Running is Sweeter as a Mentor

Running Volunteer Testimonial

“Can we stop and walk?” This was the third time that I had heard those words that morning. “Sure,” I said, secretly glad for the break. It was mile 5 and I was tired. I was running with Roberto, a member of the No Surrender Running Club. This was his first 10k ever and it was my job as his running mentor to get him through it, to challenge him, to encourage him.

Roberto started with No Surrender Running Club in the spring. This group works with inner city youth and helps them build health, life skills, and self esteem through long distance running. Many of these kids have difficult lives, they live in an area where it is not unusual for loved ones to be killed in gang warfare or to lose a brother or sister to drugs. There is very little to hope for in their lives and a lot of times, when things get tough, it is easier just to give up. Often they will show up for the evening long run without having eaten all day.

That is why some friends of mine started No Surrender. Think about all the things that long distance running has taught you: that some things are worth fighting for, that you can accomplish more that you think you can, that there is within you strength, character, worth, and hope. These are the same things that the kids involved in No Surrender learn as they train to complete a half-marathon—traits absolutely necessary for life.

Thus it was that I found myself struggling to keep up with Roberto that morning. I had asked him several times how he felt and every time he said “Good,” until this time. This time, he answered “It’s getting hard.” I laughed a little to myself and told him, “That’s absolutely normal. We have run over 5 miles. It is difficult now, but you are strong and we will finish this thing.” We kept running, but he eventually slowed to a walk. “See that telephone pole?” I said, “Let’s start running again there.” So we did. And little by little, we ticked off the last 1.2 miles. As we sprinted to the finish, I looked at the clock and saw the numbers 50:46 flash at me. As we crossed the line, I looked at Roberto’s face and his smile meant far more to me than the finishing time. He looked completely different than he did when we started! I could see the pride of accomplishment shining in his eyes.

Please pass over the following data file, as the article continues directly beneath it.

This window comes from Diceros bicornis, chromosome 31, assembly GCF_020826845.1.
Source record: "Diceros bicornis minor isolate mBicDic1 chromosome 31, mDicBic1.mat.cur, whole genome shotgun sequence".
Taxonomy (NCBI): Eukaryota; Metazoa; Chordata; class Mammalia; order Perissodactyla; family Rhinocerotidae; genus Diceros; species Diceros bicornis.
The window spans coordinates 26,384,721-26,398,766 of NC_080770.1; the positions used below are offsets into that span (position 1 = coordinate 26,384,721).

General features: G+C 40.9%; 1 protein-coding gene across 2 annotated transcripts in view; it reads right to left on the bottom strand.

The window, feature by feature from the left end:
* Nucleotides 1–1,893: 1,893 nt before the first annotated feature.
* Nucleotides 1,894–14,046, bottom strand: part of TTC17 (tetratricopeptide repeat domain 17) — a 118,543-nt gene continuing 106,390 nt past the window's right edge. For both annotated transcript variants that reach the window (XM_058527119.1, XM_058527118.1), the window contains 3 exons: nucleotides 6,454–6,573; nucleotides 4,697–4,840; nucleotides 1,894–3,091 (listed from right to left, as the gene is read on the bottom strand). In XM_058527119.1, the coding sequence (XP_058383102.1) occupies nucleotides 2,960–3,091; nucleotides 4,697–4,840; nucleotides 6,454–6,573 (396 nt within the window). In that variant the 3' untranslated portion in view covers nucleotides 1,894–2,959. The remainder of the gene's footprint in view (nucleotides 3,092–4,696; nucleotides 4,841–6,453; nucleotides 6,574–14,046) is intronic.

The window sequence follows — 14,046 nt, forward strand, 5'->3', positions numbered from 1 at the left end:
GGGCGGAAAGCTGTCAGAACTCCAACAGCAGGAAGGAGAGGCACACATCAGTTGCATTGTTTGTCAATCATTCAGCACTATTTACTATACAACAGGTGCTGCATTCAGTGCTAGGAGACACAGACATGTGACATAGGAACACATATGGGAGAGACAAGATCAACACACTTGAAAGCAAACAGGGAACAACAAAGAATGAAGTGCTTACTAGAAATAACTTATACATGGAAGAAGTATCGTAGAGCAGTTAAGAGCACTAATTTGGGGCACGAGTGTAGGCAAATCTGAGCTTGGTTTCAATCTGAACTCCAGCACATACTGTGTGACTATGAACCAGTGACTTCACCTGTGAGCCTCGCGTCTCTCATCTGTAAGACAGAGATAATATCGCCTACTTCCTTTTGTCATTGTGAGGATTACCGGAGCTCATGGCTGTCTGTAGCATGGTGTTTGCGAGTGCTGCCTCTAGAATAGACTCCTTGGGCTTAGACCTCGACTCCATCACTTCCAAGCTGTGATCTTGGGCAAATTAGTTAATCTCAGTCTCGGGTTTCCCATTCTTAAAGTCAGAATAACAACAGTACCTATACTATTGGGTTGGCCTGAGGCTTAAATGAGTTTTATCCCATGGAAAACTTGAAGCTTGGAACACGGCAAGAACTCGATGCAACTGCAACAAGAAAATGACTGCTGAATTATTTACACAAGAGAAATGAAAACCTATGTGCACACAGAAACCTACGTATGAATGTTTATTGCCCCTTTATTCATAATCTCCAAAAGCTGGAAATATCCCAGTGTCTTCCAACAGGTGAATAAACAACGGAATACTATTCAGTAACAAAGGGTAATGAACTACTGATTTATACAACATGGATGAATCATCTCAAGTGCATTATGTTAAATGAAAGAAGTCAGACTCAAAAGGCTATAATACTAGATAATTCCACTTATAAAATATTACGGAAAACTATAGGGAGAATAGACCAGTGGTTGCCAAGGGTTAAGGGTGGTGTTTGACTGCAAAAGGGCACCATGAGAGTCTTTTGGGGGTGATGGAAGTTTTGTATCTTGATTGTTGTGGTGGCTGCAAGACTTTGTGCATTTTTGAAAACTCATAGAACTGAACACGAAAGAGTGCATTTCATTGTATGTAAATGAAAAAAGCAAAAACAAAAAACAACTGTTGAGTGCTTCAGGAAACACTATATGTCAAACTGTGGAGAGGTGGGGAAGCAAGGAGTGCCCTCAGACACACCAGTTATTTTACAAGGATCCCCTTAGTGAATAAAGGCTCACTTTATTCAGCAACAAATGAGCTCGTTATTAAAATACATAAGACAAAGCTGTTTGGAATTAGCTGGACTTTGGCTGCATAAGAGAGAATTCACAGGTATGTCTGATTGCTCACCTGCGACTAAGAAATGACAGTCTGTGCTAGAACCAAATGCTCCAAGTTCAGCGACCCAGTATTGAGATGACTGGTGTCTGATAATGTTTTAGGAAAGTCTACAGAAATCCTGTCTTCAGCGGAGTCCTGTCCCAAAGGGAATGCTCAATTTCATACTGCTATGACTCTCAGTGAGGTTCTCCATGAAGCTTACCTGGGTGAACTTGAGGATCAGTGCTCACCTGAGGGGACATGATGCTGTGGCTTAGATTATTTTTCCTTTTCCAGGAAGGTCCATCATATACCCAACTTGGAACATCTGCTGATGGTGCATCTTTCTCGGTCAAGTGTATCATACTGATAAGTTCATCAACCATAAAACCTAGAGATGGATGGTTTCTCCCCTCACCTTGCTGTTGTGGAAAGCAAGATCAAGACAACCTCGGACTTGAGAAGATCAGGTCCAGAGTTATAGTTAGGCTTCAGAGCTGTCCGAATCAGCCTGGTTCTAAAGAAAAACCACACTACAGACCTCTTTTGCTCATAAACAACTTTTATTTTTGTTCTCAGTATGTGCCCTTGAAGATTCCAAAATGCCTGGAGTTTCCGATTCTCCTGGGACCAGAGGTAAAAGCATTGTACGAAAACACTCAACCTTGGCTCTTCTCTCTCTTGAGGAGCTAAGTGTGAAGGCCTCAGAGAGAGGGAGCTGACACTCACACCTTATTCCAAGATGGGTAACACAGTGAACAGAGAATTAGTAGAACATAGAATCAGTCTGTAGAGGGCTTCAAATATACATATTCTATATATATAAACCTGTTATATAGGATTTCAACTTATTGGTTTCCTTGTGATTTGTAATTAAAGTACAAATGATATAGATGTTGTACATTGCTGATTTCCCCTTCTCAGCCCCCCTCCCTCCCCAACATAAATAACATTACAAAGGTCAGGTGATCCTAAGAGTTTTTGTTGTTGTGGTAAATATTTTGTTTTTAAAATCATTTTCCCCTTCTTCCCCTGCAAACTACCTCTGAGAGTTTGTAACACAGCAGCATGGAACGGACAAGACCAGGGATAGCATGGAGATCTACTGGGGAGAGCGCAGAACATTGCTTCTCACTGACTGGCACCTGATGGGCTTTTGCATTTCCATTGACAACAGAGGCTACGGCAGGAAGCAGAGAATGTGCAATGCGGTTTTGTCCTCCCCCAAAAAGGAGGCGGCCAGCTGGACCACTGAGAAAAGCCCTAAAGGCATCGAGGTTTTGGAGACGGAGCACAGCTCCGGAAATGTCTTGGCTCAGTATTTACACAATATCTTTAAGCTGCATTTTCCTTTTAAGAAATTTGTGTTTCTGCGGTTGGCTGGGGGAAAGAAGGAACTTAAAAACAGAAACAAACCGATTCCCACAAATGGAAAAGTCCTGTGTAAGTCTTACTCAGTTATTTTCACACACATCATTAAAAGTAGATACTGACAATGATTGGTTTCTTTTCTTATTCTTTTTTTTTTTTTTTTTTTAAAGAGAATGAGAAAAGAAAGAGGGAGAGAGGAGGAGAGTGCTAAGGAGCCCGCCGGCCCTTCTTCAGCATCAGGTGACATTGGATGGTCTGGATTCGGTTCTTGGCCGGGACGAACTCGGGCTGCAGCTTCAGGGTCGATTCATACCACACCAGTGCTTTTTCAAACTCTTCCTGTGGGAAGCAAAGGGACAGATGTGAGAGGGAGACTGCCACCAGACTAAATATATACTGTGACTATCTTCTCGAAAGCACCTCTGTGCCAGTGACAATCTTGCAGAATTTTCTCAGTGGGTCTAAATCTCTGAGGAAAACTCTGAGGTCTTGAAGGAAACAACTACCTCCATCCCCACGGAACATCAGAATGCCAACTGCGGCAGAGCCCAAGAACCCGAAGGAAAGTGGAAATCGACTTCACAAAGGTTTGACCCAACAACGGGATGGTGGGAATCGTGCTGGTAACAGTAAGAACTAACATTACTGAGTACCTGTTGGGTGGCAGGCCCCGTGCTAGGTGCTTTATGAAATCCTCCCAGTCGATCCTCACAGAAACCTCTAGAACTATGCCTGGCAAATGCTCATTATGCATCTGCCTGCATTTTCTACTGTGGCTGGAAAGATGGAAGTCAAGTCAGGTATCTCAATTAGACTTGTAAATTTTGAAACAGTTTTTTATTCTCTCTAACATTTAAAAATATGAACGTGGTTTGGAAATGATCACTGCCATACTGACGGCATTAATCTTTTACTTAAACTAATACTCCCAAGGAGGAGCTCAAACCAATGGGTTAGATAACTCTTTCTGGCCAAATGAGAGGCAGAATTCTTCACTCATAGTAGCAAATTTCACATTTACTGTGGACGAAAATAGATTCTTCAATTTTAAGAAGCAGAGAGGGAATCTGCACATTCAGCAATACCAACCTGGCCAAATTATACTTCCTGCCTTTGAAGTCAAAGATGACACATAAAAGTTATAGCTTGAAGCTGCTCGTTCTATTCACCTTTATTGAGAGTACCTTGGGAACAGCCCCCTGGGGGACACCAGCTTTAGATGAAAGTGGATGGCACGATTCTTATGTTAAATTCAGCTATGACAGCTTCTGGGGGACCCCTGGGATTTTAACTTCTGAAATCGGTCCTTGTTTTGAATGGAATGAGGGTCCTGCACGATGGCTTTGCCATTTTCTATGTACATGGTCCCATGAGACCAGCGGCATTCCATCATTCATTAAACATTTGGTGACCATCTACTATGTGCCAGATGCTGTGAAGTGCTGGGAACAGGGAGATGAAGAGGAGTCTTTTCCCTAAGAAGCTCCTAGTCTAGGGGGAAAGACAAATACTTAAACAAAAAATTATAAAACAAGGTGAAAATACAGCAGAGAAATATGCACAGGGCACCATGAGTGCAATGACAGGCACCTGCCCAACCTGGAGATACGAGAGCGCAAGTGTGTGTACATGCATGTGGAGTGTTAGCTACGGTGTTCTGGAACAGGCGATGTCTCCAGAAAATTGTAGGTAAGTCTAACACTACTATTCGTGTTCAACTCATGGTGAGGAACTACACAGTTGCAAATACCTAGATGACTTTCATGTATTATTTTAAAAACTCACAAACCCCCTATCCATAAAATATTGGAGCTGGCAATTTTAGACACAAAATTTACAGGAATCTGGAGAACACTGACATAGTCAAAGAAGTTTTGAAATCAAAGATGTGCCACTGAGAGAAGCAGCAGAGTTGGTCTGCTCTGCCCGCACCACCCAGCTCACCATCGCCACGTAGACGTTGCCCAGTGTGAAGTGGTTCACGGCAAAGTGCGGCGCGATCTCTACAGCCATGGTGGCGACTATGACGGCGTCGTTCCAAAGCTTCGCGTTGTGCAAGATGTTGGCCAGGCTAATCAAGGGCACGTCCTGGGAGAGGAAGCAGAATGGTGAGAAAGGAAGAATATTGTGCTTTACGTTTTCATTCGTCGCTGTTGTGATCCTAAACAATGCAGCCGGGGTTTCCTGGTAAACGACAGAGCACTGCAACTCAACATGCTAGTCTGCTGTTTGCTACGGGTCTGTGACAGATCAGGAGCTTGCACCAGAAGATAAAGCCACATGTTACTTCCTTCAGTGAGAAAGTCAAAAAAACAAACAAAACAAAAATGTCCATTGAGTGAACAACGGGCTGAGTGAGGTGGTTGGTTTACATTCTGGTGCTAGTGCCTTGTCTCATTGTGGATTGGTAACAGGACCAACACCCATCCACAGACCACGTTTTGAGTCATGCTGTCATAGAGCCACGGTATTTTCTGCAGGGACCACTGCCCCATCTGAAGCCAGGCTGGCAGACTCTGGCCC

That morning wasn’t about me or my time, I could have run faster on fresh legs, but it was about Roberto. Later, we found out that he had won 2nd in his age bracket, and as I watched him come forward to accept his medal, I couldn’t have been more proud. To know that I had a small part of making that medal happen was almost a better feeling than if I would have won it myself.

Running can feel empty at times. The relentless pursuit of better times, the muscle fatigue, the emptiness of achieving goals and wondering “What’s next?” It’s easy to lose sight of running’s ability to completely change a persons life. That day, running as a mentor, reminded me that at the end of a run, we really are different people than we were when we started.


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Bridge Run 10 Mile:  Sept. 15, 2013
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